Citizen-Soldiers and a Grateful Nation: Veterans and the Postwar Politics of Obligation and Care

Veteran's Day Lecture

Date and time

November 11, 2013, from 6 to 7:30 p.m.

About this event

What do we owe those who serve our nation? The debate about veterans, their role in society, and the compensation and benefits owed to soldiers and veterans have been part of the national dialogue since the American Revolution. In the twentieth century, however, the benefits accorded veterans, and the quality of service to those who serve, have played a growing role in our political culture.

The Soldiers' Bonus after World War I, the GI Bill after World War II, and subsequent programs to address the needs of those who return home have sparked political conflict and also contributed to an expanding federal government, but not always in ways that were thought efficient or effective. This lecture will explore both the historical context of veterans' benefits and consider the current state of veterans affairs in the context of America's longest war.


Undergraduate Library
Community Room, 3rd floor
Wayne State University
5155 Gullen Mall
Detroit, MI 48202


Professor Elizabeth Faue

Elizabeth Faue is an internationally known scholar of gender and working-class history and a professor of history at Wayne State University since the fall of 1990. In the past twenty-five years, she has become known for her work in exploring the gendered cultural dimensions of labor, politics, and working-class experience and as an advocate for interdisciplinary scholarship, critical engagement, and graduate education. Dr. Faue served as an interim associate dean of the Graduate School from 2007 to 2009, as a frequent member of the Graduate Council and, recently, of the Humanities Center Advisory Board.  Since 2010, she has been Director of Graduate Studies in History. In recognition of her graduate work, she won the Outstanding Graduate Mentor Award in 2000 and has been re-nominated for that award twice in recent years.

Elizabeth Faue has authored two books—Community of Suffering and Struggle, on gender in the labor movement of the 1930s, and Writing the Wrongs, a biography of labor journalist and organizer, Eva McDonald Valesh. Her current projects focus on a range of issues from the role of veterans to the transformation of the workplace and of workplace politics since World War II, workplace risk and endangerment, and interpretive history of the labor movement in the United States in the twentieth century.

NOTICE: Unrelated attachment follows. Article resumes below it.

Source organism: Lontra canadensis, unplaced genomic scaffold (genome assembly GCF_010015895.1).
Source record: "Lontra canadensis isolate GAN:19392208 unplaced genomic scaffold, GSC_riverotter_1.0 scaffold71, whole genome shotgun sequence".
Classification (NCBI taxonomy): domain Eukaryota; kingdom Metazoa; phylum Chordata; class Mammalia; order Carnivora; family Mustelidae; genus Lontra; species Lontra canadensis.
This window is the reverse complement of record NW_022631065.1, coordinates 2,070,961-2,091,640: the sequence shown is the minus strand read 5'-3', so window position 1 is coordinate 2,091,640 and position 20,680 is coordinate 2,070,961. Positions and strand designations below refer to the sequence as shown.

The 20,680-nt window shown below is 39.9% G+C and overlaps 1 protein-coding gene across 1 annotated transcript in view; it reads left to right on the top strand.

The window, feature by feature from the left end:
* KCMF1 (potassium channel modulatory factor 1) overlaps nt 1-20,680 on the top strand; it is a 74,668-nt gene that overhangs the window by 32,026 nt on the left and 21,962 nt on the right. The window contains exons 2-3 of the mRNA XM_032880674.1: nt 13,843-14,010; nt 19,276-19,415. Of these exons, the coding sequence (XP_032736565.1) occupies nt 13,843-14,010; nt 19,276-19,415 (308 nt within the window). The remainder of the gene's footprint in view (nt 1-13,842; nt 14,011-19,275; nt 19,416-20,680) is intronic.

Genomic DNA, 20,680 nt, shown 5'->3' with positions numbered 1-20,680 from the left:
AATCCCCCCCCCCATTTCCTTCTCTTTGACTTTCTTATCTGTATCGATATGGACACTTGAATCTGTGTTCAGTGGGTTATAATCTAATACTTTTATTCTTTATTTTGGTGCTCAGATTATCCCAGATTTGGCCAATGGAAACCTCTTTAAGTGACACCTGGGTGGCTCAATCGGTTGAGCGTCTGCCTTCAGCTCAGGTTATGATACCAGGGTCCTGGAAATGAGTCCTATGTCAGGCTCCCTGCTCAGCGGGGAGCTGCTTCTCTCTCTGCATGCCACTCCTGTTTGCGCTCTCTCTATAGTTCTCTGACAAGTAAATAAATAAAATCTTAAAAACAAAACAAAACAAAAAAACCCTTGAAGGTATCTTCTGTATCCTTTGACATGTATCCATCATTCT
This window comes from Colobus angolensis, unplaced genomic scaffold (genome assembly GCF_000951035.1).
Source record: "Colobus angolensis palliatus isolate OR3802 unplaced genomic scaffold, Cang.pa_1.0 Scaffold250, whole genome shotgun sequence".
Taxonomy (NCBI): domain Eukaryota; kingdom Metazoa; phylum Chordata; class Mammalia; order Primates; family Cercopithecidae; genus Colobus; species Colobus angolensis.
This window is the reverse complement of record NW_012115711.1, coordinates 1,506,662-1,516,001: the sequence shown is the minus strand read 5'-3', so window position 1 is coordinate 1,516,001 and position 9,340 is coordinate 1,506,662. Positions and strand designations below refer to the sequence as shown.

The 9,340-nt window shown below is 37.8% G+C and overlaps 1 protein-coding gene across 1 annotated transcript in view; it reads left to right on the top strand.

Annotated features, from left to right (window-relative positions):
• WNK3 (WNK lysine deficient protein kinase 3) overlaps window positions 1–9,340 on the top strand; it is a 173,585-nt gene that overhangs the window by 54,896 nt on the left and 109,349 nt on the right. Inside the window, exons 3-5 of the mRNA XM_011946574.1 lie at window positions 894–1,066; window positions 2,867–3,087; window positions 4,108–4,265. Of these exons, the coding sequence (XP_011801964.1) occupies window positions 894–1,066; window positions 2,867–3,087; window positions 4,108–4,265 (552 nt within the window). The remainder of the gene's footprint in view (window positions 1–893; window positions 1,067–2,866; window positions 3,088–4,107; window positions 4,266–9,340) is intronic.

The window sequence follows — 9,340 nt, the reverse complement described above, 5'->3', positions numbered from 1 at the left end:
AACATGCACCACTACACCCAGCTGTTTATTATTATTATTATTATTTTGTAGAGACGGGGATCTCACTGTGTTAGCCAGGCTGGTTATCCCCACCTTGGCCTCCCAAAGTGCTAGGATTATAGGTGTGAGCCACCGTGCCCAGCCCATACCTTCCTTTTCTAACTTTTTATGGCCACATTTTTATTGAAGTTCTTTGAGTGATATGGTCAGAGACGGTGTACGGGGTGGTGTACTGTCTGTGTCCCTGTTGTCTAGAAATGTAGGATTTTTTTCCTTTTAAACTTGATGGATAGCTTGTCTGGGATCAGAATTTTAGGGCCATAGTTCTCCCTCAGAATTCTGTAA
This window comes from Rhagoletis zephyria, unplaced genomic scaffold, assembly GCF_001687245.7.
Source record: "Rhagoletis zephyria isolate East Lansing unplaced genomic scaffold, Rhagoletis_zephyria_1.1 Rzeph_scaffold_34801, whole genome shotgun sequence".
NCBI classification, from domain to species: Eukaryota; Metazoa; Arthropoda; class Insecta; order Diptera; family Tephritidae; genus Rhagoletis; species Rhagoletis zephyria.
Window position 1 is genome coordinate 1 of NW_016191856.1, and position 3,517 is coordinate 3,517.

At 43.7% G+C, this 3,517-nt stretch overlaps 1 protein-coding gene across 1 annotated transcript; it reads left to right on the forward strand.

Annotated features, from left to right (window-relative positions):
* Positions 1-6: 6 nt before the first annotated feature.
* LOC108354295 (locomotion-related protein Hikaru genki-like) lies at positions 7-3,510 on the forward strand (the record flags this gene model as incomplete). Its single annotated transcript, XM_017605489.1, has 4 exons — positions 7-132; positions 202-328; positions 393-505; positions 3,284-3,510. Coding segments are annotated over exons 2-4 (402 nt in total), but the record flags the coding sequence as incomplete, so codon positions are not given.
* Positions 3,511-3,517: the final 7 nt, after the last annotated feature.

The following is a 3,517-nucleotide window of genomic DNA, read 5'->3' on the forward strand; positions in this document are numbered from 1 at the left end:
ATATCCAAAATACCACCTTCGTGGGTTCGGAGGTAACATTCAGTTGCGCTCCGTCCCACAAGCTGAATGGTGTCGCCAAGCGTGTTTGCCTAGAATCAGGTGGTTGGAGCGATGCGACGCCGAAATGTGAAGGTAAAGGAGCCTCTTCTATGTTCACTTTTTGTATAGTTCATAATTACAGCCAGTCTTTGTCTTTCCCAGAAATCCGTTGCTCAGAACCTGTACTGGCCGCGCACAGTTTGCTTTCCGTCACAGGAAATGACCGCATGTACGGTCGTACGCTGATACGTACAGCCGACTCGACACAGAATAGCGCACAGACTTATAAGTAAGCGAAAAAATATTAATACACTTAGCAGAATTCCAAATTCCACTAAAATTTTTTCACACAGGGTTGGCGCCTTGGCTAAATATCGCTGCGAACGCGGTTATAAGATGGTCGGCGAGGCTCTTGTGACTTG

A hallmark of her scholarship, which has included hundreds of articles, essays, reviews, encyclopedia entries, and presentations, has been Faue’s determination to cross scholarly boundaries, raise new questions, and de-familiarize topics with which we have been comfortable. She began as a lyric poet, wrote her undergraduate honors thesis on Emily Dickinson, and started her graduate training with the purpose of studying interwar modern Greek poetry and politics. While she has not yet returned to that subject, she brings some of this lyric sensibility to her scholarship.

In her role as coordinator for the North American Labor History Conference between 1991 and 2003, Dr. Faue brought over 2000 scholars to the annual conference held at Wayne State. As a program chair and officer of the Social Science History Association, she expanded the labor network and made crucial links among scholars of different disciplines. She was one of the founding members of, and active in, both the Labor and Working Class History Association and the Working Class Studies Association. In 2004, Faue received the first LAWCHA award for service to labor and working-class history. As a feminist historian, she has participated in interdisciplinary efforts to expand the meanings of history; and she has been an active participant in developing the field of gender and women’s history.